It’s only one of the seemingly infinite number of fatal flaws we possess, that somewhere, deep in the idling thoughts hinged within our minds, that we can actually fight our nature, change who we are or what we can accomplish, even how we feel. How often did he wish she never existed just so he’d be spared this pain? How many times did he try to forget he ever met her just so he could sleep in peace? To fight your nature is to damn yourself to the Inferno before even embarking on the journey of self-fulfillment. No one could even ponder a guess what went on inside that thick skull of his, perhaps he felt like Alice, stumbling down the rabbit hole in a makeshift classic Inception, or perhaps it was more likely that he identified with the Mad Hatter and his uncanny ability to hide his lunacy from those around him, sipping tea like some British noble.
He fought himself, denied his nature, trying to understand why he felt this way and what she seemed to symbolize in his disturbed psyche. But no matter how contemplative he became or how apparently attached to the idea of her as the chosen one in his ordained tale, he couldn't change how he felt, nor where his thoughts seemed to roam, he simply…became the self-aware consciousness of the thing-in-itself, of becoming. Although he was smart enough to know that this process didn't make any sense, you can never truly understand emotions, they're different sides of different coins, it’d be like trying to drive a goldfish. He started to loathe himself for abandoning his ideals and principles just like that for a minute material object such as another person, but he eventually grew to recognize her as transcendental and complex, rather than physical and meek.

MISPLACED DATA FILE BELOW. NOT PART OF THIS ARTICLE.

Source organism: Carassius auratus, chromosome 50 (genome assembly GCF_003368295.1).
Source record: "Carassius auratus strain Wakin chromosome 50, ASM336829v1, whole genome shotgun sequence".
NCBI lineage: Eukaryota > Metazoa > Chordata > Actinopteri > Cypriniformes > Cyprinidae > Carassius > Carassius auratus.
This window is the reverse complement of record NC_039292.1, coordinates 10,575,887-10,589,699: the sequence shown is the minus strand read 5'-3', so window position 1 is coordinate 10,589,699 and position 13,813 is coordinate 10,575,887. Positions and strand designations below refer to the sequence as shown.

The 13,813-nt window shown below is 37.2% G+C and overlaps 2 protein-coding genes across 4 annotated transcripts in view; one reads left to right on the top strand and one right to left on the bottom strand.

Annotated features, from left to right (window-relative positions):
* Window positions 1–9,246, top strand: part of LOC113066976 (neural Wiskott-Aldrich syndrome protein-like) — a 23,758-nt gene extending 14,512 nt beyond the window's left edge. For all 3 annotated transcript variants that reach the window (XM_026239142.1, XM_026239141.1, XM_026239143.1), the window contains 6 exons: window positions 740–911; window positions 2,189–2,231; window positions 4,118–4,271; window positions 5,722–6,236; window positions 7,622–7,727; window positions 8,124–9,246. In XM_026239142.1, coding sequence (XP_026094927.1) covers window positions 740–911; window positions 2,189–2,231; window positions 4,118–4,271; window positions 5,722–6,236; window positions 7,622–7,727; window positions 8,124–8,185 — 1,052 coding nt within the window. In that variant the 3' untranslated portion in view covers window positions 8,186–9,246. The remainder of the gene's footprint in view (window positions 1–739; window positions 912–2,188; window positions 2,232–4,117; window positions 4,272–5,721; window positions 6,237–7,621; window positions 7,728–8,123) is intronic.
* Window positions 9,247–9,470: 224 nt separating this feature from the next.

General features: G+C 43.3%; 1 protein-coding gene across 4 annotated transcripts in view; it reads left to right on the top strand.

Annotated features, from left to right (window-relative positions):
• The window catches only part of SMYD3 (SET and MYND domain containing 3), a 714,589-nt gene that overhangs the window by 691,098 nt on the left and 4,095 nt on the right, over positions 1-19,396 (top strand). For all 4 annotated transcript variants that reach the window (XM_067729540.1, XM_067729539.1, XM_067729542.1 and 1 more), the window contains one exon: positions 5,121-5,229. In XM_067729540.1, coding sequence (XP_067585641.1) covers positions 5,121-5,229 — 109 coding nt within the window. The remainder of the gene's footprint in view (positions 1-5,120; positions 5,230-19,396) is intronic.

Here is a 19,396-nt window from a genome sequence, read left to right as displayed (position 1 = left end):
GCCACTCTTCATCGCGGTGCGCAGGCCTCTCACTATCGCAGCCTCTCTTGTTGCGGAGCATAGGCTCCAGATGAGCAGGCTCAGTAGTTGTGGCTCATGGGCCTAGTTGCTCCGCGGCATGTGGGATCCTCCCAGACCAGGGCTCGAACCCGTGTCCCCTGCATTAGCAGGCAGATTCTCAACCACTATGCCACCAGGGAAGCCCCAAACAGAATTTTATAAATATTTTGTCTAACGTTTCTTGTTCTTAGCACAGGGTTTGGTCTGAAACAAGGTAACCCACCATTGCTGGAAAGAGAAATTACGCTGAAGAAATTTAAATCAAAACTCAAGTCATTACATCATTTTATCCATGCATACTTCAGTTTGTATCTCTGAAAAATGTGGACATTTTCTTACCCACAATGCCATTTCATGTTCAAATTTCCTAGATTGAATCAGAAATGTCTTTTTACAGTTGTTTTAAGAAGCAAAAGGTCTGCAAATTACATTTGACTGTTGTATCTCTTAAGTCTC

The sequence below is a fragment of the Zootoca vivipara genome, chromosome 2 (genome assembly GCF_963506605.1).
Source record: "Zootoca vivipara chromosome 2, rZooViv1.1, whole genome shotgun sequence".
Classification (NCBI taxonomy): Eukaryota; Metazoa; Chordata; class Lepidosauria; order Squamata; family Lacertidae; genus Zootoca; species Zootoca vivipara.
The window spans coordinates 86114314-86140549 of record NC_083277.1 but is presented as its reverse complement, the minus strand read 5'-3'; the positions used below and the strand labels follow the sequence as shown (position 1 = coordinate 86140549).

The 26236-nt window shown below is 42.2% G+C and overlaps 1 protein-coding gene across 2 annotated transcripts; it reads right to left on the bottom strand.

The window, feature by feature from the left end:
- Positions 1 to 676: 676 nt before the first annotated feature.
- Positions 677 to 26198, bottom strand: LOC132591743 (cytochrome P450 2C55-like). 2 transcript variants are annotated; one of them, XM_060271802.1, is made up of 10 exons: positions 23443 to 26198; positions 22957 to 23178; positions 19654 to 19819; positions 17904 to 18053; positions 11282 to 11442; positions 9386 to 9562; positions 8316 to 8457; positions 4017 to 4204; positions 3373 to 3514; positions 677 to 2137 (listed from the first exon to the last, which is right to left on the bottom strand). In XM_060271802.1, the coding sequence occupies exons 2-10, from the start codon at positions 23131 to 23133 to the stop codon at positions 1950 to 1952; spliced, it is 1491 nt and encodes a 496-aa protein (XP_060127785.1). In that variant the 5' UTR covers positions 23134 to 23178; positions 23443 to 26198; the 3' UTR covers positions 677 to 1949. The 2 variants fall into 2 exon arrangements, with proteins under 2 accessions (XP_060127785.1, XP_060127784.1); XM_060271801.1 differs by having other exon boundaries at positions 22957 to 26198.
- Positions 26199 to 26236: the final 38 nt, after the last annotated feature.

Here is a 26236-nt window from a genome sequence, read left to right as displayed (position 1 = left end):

He was afraid that things were not as they appeared and his fear was not misplaced, he would come to realize that he didn't actually love the idea of her—disregarding all her flaws and deluding himself that she was some angel he was meant to be with—but rather, that he loved her because she was flawed…. It was her imperfections that strengthened her character; her broken past that furthered her resolve, and although his past was worse than hers, he came to recognize her as the personification of his own identity, of his reward for the seemingly life of valor he proclaimed to live thitherto. She reflected his strengths, weaknesses, and character. He wondered whether his proceeding generations would realize how bravely he fought, how courageously he thought, or how passionately he loved.
They were no longer two—as in him and her, but one—as in them, becoming extensions of each other, rooting themselves in the other’s tree of life, but it was her that became, quite candidly, the clearest expression of who he was, and who he could become.